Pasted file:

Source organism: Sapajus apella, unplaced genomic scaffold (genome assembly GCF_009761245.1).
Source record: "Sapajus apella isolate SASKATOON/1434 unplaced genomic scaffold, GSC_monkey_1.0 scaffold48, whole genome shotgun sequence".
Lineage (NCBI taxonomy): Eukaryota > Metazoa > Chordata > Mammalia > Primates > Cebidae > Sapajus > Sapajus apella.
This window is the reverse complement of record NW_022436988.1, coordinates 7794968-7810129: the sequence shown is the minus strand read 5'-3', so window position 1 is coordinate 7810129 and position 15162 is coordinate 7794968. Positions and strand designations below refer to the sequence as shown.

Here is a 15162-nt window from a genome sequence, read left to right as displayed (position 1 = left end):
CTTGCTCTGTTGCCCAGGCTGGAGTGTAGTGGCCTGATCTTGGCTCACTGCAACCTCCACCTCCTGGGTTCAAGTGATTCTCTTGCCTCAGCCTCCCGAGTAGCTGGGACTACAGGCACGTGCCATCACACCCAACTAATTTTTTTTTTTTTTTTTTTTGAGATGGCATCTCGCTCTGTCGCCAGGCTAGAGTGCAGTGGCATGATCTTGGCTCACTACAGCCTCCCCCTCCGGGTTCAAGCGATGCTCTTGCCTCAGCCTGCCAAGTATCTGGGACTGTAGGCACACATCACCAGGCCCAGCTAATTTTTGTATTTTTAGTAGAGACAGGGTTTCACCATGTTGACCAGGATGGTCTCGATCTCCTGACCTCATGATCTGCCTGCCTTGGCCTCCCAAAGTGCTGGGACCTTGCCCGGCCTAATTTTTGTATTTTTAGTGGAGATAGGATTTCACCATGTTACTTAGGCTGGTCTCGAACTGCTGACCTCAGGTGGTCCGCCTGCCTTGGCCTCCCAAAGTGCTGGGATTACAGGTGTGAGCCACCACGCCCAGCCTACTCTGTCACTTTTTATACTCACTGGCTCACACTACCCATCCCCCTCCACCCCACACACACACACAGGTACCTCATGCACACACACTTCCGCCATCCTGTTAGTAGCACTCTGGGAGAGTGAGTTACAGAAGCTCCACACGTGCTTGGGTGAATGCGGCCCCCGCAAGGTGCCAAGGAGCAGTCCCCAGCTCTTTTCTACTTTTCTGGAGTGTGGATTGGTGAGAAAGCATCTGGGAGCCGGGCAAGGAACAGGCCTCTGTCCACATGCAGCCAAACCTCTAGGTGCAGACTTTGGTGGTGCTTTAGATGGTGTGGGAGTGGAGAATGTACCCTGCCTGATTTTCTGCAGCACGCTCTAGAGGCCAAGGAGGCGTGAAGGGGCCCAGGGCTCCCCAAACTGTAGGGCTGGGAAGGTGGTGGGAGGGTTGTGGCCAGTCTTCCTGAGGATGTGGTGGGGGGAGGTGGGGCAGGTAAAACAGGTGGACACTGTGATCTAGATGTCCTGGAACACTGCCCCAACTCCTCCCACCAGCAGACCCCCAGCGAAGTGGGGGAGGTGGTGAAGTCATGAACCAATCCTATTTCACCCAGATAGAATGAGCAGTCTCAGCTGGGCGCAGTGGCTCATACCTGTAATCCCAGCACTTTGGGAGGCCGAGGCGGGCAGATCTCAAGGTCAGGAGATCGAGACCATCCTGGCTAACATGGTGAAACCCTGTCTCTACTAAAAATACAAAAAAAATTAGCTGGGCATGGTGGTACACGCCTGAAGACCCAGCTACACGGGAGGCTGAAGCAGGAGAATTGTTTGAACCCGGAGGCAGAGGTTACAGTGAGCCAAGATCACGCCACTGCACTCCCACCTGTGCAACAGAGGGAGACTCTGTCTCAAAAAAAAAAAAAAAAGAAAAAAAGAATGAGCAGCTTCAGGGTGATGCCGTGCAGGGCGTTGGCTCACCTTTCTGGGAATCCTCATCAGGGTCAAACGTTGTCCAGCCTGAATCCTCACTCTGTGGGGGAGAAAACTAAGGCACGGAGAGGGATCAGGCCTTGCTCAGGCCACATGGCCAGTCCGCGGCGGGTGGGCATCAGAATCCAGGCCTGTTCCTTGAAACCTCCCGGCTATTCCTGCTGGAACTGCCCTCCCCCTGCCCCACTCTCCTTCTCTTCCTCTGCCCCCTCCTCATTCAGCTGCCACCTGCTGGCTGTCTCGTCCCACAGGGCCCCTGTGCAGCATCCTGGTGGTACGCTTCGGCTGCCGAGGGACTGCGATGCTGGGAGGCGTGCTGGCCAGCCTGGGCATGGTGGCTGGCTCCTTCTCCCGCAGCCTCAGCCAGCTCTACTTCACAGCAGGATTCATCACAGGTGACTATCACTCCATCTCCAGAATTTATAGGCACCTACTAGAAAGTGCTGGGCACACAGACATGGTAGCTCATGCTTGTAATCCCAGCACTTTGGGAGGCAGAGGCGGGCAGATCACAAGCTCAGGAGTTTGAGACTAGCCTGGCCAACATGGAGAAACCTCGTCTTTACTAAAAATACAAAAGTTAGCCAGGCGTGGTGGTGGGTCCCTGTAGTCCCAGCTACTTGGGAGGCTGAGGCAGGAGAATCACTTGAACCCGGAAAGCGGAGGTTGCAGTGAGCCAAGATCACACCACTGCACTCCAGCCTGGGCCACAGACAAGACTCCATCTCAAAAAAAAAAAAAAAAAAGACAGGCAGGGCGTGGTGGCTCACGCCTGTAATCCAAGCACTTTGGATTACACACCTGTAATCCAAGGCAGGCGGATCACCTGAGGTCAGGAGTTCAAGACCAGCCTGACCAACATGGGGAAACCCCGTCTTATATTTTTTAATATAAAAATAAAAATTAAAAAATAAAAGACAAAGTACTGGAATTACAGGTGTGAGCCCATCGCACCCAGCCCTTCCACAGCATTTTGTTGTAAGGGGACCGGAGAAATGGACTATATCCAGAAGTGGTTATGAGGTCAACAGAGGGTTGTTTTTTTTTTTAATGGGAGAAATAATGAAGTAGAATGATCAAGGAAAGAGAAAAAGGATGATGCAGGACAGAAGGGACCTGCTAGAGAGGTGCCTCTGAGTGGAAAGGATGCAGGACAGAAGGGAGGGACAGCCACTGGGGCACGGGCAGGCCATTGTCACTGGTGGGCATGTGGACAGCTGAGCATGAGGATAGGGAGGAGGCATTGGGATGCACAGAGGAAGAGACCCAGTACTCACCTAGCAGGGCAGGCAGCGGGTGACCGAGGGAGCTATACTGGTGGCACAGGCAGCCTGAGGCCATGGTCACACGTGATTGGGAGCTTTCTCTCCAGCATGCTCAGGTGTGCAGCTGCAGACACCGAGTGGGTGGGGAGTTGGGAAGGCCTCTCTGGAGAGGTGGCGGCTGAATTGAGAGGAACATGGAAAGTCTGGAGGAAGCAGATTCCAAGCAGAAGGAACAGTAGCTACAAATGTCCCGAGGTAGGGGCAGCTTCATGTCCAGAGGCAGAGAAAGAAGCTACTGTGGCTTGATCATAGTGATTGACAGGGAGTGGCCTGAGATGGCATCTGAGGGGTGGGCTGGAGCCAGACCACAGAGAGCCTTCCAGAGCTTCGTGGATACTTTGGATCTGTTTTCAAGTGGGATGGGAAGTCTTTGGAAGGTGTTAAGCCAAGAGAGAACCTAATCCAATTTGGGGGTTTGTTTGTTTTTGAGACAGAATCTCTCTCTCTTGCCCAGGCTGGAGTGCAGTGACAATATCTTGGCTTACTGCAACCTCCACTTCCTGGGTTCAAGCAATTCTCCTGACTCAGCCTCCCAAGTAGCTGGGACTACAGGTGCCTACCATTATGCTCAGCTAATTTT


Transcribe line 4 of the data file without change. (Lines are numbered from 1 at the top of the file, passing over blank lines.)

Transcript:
This window is the reverse complement of record NW_022436988.1, coordinates 7794968-7810129: the sequence shown is the minus strand read 5'-3', so window position 1 is coordinate 7810129 and position 15162 is coordinate 7794968. Positions and strand designations below refer to the sequence as shown.